Suboptimal choices and dosing of statins at start of therapy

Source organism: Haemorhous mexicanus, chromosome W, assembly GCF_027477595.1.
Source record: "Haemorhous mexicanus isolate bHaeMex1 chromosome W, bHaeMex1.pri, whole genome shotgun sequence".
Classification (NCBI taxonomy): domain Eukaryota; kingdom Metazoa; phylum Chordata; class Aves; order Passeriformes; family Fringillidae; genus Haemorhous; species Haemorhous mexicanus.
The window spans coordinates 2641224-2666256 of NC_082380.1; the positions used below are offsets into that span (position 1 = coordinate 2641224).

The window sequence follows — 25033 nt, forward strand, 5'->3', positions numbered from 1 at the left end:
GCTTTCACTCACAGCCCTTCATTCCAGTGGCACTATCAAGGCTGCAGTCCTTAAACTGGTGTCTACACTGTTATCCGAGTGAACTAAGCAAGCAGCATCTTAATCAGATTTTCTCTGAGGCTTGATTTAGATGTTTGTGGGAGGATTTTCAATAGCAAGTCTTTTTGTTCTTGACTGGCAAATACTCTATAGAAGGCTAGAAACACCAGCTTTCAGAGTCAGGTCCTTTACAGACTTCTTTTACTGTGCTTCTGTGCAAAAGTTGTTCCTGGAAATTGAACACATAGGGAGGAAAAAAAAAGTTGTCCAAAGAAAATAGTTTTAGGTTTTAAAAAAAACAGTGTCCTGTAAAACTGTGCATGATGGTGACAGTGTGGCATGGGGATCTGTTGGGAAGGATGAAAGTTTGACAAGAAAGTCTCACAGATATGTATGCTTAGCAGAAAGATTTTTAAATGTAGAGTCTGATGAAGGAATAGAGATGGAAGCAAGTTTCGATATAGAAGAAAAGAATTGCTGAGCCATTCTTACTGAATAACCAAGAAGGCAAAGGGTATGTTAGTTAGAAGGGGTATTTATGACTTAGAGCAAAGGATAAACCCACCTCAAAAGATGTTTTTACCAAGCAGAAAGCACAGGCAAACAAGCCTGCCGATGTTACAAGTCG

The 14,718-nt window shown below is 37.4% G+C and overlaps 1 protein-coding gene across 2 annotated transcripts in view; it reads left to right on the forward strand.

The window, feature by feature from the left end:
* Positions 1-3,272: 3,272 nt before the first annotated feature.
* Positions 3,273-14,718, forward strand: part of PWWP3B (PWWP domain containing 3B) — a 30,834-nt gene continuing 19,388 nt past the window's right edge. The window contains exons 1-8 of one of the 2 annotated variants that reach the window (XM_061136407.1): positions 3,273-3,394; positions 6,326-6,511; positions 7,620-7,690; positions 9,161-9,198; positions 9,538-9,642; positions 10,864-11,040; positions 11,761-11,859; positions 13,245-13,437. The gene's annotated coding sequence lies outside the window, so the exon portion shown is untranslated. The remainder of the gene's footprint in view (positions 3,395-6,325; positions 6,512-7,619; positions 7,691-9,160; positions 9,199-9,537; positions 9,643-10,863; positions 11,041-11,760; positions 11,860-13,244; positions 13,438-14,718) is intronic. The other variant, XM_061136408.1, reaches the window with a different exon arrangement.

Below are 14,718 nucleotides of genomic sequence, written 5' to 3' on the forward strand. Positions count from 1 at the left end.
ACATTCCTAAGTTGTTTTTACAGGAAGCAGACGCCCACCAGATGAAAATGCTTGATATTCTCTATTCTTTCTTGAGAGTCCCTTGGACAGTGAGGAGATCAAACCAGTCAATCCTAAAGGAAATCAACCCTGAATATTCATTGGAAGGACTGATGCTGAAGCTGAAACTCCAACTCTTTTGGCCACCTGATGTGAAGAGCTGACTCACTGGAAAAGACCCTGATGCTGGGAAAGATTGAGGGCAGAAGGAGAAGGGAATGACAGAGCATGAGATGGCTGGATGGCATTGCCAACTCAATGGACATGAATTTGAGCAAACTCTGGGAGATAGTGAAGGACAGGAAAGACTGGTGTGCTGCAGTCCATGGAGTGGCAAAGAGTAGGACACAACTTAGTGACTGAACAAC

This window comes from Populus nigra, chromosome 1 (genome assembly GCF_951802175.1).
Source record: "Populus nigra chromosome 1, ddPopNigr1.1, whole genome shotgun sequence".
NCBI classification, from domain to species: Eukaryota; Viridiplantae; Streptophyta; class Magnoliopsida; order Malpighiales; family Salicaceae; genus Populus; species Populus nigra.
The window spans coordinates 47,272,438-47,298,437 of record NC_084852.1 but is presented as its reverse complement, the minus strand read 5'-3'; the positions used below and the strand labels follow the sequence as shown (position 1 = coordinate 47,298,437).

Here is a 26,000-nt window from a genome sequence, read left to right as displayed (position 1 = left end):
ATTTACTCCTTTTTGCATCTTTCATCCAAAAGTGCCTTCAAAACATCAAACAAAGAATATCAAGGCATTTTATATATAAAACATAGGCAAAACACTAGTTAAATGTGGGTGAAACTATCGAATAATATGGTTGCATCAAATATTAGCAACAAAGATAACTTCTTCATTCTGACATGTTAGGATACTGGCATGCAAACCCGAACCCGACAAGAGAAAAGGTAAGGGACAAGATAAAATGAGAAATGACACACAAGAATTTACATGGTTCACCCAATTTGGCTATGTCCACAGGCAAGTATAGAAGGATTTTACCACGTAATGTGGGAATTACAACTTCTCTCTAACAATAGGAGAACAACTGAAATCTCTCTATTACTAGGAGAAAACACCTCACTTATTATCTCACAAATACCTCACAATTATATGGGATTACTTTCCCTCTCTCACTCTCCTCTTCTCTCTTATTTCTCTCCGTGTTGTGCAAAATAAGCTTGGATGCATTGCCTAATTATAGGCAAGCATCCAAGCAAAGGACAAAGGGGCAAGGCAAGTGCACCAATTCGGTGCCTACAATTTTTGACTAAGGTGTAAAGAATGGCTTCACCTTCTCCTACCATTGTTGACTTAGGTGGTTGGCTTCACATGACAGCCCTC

AIM: To assess dosing and determinants of the choice of statins among starters of statins. METHODS: Data were obtained from the PHARMO database comprising pharmacy and linked hospital discharge records of approximately 300 000 subjects in the Nethelands. All new users of statins in 1998 were selected. Patient characteristics and drug regimens were compared between starters of different statins. Odds ratios (OR) and 95% confidence intervals (CI) were calculated using polytomous logistic regressionmodelling, using the start of simvastatin therapy as reference category. RESULTS: In 1998, 1738 patients started using simvastatin (41.1%), pravastatin (23.1%), fluvastatin (11.9%), atorvastatin (22.8%) or cerivastatin (1.0%). Compared with starters withsimvastatin [mean dose 1.02 +/- 0.39 defined daily doses (DDDs)], starters with pravastatin (1.27 +/- 0.56 DDDs) and atorvastatin (1.43 +/- 0.59 DDDs) received higher doses (P < 0.001), whereas users of fluvastatin (0.78 +/- 0.37 DDDs) and cerivastatin(0.81 +/- 0.30 DDDs) received lower doses (P < 0.001). Patients already using CYP3A4 inhibitors more frequently received fluvastatin (OR = 1.80; 95% CI 1.11, 2.94), metabolized by non-CYP3A4 pathways, and atorvastatin (OR = 1.62; 95% CI 1.06, 2.47), which is metabolized by CYP3A4, than simvastatin. Statin doses were not adjusted when prescribed to patients using CYP3A4 inhibitors. CONCLUSIONS: Many patients starting statin therapy did not receive a statin of first choice. The coadministration of potentially interacting drugs may have led to a change in statin choice, but not in dosage lowering. These findings suggest that the quality of statin therapy could be improved.

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